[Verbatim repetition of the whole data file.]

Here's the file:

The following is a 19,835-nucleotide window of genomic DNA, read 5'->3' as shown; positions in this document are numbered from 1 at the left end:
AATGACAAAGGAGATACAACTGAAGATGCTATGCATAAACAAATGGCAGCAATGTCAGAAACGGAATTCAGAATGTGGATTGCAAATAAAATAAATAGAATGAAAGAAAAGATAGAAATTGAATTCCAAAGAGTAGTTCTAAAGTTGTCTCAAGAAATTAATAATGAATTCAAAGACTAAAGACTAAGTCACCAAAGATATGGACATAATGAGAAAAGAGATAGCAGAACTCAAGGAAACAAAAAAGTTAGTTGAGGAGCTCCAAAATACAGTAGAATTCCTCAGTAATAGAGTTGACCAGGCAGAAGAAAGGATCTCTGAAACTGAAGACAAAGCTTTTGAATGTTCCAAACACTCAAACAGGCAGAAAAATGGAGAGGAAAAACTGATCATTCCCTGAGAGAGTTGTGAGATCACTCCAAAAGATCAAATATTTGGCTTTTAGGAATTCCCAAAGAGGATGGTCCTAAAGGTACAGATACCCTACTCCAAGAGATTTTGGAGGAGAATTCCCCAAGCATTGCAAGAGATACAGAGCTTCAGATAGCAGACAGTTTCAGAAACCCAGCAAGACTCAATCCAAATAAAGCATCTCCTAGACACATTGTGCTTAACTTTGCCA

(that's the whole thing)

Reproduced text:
The following is a 19,835-nucleotide window of genomic DNA, read 5'->3' as shown; positions in this document are numbered from 1 at the left end:
AATGACAAAGGAGATACAACTGAAGATGCTATGCATAAACAAATGGCAGCAATGTCAGAAACGGAATTCAGAATGTGGATTGCAAATAAAATAAATAGAATGAAAGAAAAGATAGAAATTGAATTCCAAAGAGTAGTTCTAAAGTTGTCTCAAGAAATTAATAATGAATTCAAAGACTAAAGACTAAGTCACCAAAGATATGGACATAATGAGAAAAGAGATAGCAGAACTCAAGGAAACAAAAAAGTTAGTTGAGGAGCTCCAAAATACAGTAGAATTCCTCAGTAATAGAGTTGACCAGGCAGAAGAAAGGATCTCTGAAACTGAAGACAAAGCTTTTGAATGTTCCAAACACTCAAACAGGCAGAAAAATGGAGAGGAAAAACTGATCATTCCCTGAGAGAGTTGTGAGATCACTCCAAAAGATCAAATATTTGGCTTTTAGGAATTCCCAAAGAGGATGGTCCTAAAGGTACAGATACCCTACTCCAAGAGATTTTGGAGGAGAATTCCCCAAGCATTGCAAGAGATACAGAGCTTCAGATAGCAGACAGTTTCAGAAACCCAGCAAGACTCAATCCAAATAAAGCATCTCCTAGACACATTGTGCTTAACTTTGCCA